Abuse is the improper usage or treatment of a thing, often to unfairly or improperly gain benefit. Abuse can come in many forms, such as: physical or verbal maltreatment, injury, assault, violation, rape, unjust practices, crimes, or other types of aggression. To these descriptions, one can also add the Kantian notion of the wrongness of using another human being as means to an end rather than as ends in themselves. Some sources describe abuse as "socially constructed", which means there may be more or less recognition of the suffering of a victim at different times and societies.

Psychological abuse, often called emotional abuse, is a form of abuse characterized by a person subjecting or exposing another person to a behavior that may result in psychological trauma, including anxiety, chronic depression, or post-traumatic stress disorder.

<span class="mw-page-title-main">Silent treatment</span> Refusal to communicate verbally with someone who desires the communication

Silent treatment is the refusal to communicate verbally and electronically with someone who is trying to communicate and elicit a response. It may range from just sulking to malevolent abusive controlling behaviour. It may be a passive-aggressive form of emotional abuse in which displeasure, disapproval and contempt is exhibited through nonverbal gestures while maintaining verbal silence. Clinical psychologist Harriet Braiker identifies it as a form of manipulative punishment. It may be used as a form of social rejection; according to the social psychologist Kipling Williams it is the most common form of ostracism.

Coping refers to conscious strategies used to reduce unpleasant emotions. Coping strategies can be cognitions or behaviours and can be individual or social.

Verbal abuse is a type of psychological/mental abuse that involves the use of oral, gestured, and written language directed to a victim. Verbal abuse can include the act of harassing, labeling, insulting, scolding, rebuking, or excessive yelling towards an individual. It can also include the use of derogatory terms, the delivery of statements intended to frighten, humiliate, denigrate, or belittle a person. These kinds of attacks may result in mental and/or emotional distress for the victim.

Workplace bullying is a persistent pattern of mistreatment from others in the workplace that causes either physical or emotional harm. It can include such tactics as verbal, nonverbal, psychological, and physical abuse, as well as humiliation. This type of workplace aggression is particularly difficult because, unlike the typical school bully, workplace bullies often operate within the established rules and policies of their organization and their society. In the majority of cases, bullying in the workplace is reported as having been done by someone who has authority over the victim. However, bullies can also be peers, and rarely subordinates.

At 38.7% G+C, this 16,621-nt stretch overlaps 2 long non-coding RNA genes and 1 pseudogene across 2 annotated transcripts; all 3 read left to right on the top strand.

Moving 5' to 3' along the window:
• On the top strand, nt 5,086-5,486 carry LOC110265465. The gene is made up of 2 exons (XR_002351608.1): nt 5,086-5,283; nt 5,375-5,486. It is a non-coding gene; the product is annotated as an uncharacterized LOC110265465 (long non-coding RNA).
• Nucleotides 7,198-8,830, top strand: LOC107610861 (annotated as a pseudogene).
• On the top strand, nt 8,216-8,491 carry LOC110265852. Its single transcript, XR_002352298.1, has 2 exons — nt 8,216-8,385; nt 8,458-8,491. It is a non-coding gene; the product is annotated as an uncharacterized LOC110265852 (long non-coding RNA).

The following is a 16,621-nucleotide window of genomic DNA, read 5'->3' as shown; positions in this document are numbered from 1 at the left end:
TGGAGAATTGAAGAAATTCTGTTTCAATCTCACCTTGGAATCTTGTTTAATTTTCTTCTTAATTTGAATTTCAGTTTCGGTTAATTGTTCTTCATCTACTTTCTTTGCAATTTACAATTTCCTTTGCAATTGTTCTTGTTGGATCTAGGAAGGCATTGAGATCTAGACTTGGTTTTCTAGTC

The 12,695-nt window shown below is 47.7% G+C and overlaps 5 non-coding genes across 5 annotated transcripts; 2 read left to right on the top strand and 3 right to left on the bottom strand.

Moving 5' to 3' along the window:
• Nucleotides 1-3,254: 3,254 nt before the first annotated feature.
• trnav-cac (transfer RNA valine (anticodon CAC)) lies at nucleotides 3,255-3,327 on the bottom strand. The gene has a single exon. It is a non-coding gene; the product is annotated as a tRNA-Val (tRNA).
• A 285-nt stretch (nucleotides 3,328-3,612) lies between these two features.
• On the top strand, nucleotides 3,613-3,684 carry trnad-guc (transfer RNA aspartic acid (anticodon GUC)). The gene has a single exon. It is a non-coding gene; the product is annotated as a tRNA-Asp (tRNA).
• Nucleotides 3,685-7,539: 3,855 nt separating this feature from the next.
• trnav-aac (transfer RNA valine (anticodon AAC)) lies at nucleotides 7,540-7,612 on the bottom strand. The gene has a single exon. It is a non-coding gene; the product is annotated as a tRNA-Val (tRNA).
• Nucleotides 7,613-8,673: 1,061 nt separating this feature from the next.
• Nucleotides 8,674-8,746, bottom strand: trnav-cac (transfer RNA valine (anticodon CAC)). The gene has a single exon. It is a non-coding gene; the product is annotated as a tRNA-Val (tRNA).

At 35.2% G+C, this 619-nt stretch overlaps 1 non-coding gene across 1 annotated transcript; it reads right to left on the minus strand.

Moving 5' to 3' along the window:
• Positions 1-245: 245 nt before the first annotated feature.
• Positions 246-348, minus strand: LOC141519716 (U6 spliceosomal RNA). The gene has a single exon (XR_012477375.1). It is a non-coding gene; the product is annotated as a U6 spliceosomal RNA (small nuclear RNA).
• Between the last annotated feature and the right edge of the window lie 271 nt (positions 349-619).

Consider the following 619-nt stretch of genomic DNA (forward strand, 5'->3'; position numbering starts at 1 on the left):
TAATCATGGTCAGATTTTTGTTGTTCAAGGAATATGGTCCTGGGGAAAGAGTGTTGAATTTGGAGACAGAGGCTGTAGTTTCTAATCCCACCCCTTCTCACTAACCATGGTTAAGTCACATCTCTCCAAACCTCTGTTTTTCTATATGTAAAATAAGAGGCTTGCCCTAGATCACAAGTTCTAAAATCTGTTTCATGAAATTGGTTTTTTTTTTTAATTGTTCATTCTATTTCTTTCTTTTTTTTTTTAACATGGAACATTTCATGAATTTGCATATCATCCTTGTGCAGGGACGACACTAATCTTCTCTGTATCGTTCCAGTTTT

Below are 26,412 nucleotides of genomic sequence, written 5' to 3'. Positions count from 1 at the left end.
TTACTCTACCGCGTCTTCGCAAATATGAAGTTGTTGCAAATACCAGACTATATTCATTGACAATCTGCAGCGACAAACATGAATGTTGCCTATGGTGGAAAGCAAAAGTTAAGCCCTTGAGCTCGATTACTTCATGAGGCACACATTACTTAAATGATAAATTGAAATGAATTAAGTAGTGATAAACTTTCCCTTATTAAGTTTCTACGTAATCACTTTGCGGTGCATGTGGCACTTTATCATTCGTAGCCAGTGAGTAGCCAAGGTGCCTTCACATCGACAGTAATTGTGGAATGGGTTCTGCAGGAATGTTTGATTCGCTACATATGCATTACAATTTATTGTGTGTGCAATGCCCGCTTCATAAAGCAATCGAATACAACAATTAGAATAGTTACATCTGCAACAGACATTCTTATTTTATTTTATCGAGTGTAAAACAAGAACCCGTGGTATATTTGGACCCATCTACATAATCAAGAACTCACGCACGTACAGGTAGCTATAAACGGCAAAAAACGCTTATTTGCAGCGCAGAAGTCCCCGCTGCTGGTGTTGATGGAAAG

Mind games are actions performed for reasons of psychological one-upmanship, often employing passive–aggressive behavior to specifically demoralize or dis-empower the thinking subject, making the aggressor look superior. It also describes the unconscious games played by people engaged in ulterior transactions of which they are not fully aware, and which transactional analysis considers to form a central element of social life all over the world.

Moral disengagement is a meaning from social psychology for the process of convincing the self that ethical standards do not apply to oneself in a particular context. This is done by separating moral reactions from inhumane conduct and disabling the mechanism of self-condemnation. Thus, moral disengagement involves a process of cognitive re-construing or re-framing of destructive behavior as being morally acceptable without changing the behavior or the moral standards.

In psychology, manipulation is defined as subterfuge designed to influence or control another, usually in a manner which facilitates one's personal aims. Definitions for the term vary in which behavior is specifically included, influenced by both culture and whether referring to the general population or used in clinical contexts. Manipulation is generally considered a dishonest form of social influence as it is used at the expense of others.

Relational transgressions occur when people violate implicit or explicit relational rules. These transgressions include a wide variety of behaviors. The boundaries of relational transgressions are permeable. Betrayal for example, is often used as a synonym for a relational transgression. In some instances, betrayal can be defined as a rule violation that is traumatic to a relationship, and in other instances as destructive conflict or reference to infidelity.